Sunday, August 5, 2012

" Indomitable Will" by Mark K. Updegrove (2012)

This is an unusual biography in that it is more of a “talking” history of the man by the people who knew him best. The book is written by Mark Updegrove; who is the Director of the LBJ Library and Museum in Austin, Texas; so you do have to take that into account. It is, however, very candid on most subjects. In some ways, as in LBJ’s relationship with his wife, there is new material here that is of great interest in understanding a man who may have been one of our country’s most complex Presidents.

As with any biography, particular attention should always be paid to the author, as well as any relationship he may have with his subject. That said, I did find this to be a pretty fair portrait of President Johnson; unflinching in any credit due him for things both good and bad during his time in office.

As I said earlier, one of the more interesting parts of this book dealt with LBJ’s relationship with his wife Lady Bird; born Claudia Alta Taylor; and her behind the scenes support of her husband as President. Although aware of his philandering nature, she was secure enough on her own to simply disregard it. And, at the same time she would critique his speeches and act as a sounding board for him during his 5 years in the White House. Mr. Updegrove does a wonderful job of giving her credit for her efforts. He paints a new portrait; more accurate than any previous; of Lady Bird as she really was.

Some of the behind the scenes maneuvering by both the Soviets and the Americans on the eve of the Israeli 6 Day War in 1967 were of special interest. The Soviets, after having instigated the whole thing with Syria and Egypt to make war on Israel, realized that the situation was moving too quickly and attempted to put a stop to it. The Americans, on their side, wanted Israel to wait and be attacked, thus taking the high road. Instead, Israel, acting unilaterally, pre-empted the attack by Syria, Egypt and Jordan with an attack of her own, slicing through the opposing armies and capturing the West Bank, Golan Heights and Jerusalem in the process. These territories are still in dispute today, with Israel having held them as an example of the consequences of being attacked by her neighbors.

If you’ve ever seen the “Andy Griffith Show” where the Soviet and American negotiators meet in Sheriff Taylor’s kitchen for a summit, you will enjoy the account of the “Glassboro Summit”, in which the President met with Premier Kosygin in the living room of Glassboro State College President Dr. Robinson’s home in New Jersey. The setting was similar to the way it was portrayed on the “Andy Griffith Show”, worn furniture and all. In this atmosphere, the two world leaders were able to bond over talk of their grandchildren; Johnson had just become a grandfather; much as Jimmy Carter and Anwar Sadat would later do at Camp David.

The book is basically an oral biography in that most of it is taken up by the quotes of the people involved in the incidents the author writes about. When he writes about a typical cabinet meeting, it is done with quotes by the people who were there, and who have gone on record with these recollections. This gives the book a sense of immediacy, as if you are being spoken to by the participants, rather than just reading about distant events. Harry Truman was portrayed in just such a way by Merle Miller in “Plain Speaking”, which is still one of my favorite Presidential autobiographies.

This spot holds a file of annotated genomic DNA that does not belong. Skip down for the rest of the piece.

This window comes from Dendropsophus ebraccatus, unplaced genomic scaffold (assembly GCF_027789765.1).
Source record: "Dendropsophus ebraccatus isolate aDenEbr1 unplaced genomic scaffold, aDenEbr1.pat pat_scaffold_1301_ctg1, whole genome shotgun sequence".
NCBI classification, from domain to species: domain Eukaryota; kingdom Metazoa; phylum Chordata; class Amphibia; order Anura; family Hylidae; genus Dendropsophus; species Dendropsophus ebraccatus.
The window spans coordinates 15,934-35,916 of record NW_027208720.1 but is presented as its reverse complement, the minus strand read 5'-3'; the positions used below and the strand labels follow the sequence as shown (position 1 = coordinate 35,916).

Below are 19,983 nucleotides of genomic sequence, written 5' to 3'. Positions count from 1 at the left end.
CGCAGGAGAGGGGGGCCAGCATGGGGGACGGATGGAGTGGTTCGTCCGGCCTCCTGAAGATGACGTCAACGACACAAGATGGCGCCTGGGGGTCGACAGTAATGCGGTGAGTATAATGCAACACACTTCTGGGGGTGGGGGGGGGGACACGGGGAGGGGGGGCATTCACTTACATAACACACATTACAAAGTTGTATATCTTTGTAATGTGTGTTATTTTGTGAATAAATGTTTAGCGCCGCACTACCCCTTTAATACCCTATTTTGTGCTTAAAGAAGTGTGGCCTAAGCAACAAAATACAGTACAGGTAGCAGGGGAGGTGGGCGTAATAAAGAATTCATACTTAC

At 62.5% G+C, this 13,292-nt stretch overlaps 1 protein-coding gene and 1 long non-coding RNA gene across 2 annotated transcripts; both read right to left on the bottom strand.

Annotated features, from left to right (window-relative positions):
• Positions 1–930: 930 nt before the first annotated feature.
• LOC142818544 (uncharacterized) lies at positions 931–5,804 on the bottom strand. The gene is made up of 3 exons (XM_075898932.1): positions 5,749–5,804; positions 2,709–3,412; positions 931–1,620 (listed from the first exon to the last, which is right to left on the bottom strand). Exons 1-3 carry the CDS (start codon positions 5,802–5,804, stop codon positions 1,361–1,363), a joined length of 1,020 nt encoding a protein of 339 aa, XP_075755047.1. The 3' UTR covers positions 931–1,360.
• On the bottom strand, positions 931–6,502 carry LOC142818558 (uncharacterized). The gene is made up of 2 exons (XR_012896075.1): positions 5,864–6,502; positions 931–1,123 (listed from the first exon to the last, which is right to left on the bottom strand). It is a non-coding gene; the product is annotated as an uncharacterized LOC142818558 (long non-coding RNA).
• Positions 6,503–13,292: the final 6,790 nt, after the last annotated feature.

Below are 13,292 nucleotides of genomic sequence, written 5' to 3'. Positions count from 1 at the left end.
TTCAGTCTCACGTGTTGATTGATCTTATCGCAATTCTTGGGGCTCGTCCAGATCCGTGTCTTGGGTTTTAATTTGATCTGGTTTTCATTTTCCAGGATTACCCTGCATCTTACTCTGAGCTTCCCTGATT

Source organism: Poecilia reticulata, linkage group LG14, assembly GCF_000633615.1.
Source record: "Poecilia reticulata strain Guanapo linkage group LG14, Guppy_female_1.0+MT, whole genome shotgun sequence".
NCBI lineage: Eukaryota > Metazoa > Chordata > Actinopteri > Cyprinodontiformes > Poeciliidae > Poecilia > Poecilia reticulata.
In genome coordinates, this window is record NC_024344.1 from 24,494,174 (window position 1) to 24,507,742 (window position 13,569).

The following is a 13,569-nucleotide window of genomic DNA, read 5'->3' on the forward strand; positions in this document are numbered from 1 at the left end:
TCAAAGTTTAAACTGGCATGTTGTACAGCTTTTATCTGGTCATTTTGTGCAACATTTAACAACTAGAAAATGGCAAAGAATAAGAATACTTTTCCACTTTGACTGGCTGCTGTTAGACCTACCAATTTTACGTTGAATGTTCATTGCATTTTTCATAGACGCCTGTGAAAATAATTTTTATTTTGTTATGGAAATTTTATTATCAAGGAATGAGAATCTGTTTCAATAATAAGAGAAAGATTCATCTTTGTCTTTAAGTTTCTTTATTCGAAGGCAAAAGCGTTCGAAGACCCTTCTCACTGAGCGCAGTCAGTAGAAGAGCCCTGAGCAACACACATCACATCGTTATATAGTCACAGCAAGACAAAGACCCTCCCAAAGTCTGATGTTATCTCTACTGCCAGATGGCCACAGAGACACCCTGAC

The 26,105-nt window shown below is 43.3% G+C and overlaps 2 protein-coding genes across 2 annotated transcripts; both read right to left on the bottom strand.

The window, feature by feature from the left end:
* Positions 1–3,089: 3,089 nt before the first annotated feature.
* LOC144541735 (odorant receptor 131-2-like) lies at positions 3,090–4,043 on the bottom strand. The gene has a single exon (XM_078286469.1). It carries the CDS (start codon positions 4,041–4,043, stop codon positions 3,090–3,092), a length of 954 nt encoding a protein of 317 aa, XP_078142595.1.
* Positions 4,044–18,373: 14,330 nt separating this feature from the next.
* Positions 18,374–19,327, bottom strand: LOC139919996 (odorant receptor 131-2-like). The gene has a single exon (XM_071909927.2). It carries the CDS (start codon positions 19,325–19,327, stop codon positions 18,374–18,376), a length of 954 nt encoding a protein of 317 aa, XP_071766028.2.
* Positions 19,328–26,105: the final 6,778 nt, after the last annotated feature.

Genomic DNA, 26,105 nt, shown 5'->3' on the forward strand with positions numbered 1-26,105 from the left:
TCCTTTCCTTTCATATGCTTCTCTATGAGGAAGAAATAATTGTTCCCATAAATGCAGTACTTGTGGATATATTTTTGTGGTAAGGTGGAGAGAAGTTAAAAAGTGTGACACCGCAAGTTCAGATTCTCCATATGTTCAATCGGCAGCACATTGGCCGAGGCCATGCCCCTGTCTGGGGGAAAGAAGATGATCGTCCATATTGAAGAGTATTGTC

President Johnson was not the greatest foreign policy leader we have ever had, but domestically he was the most far reaching. His completion of the Civil Rights Act of 1964; which began with President Kennedy; would have been enough for one administration to tackle, but Johnson went further, giving the law its teeth with the passage of the Voting Rights Act of 1965. That legislation went beyond mere words; it ensured that there would be no more obstacles for blacks to overcome in order to vote. That act did more to help change the politics of this country than anything since Lincoln’s Emancipation Proclamation. It empowered a whole demographic to exercise their rights for the first time.

Under Johnson’s Presidency, and with his instigation, the minimum wage rose from $1.25 per hour to $1.60 per hour, a 28% increase for the lowest paid of Americans. While walking through the White House and seeing a group of tourists in the hall, he was asked about that increase. His response was eloquent; he told the visitors that the law was for “that little charwoman who scrubs the floor at that hotel”, and “the waitress that’s got three kids at home, that goes in there in the morning before daylight to be ready to serve coffee when they drop in at six o’clock, and usually stays until dark.”

It is easy to remember President Johnson for the Vietnam War, social disorder here at home, and a myriad of other problems. This book focuses more on some of the better things which grew from that Presidency. Sometimes, when we look back, it is easiest to remember the turmoil. But, it is also equally important to remember the steps which were taken in the right direction, if only to inspire the leaders of the present and future to further heights.

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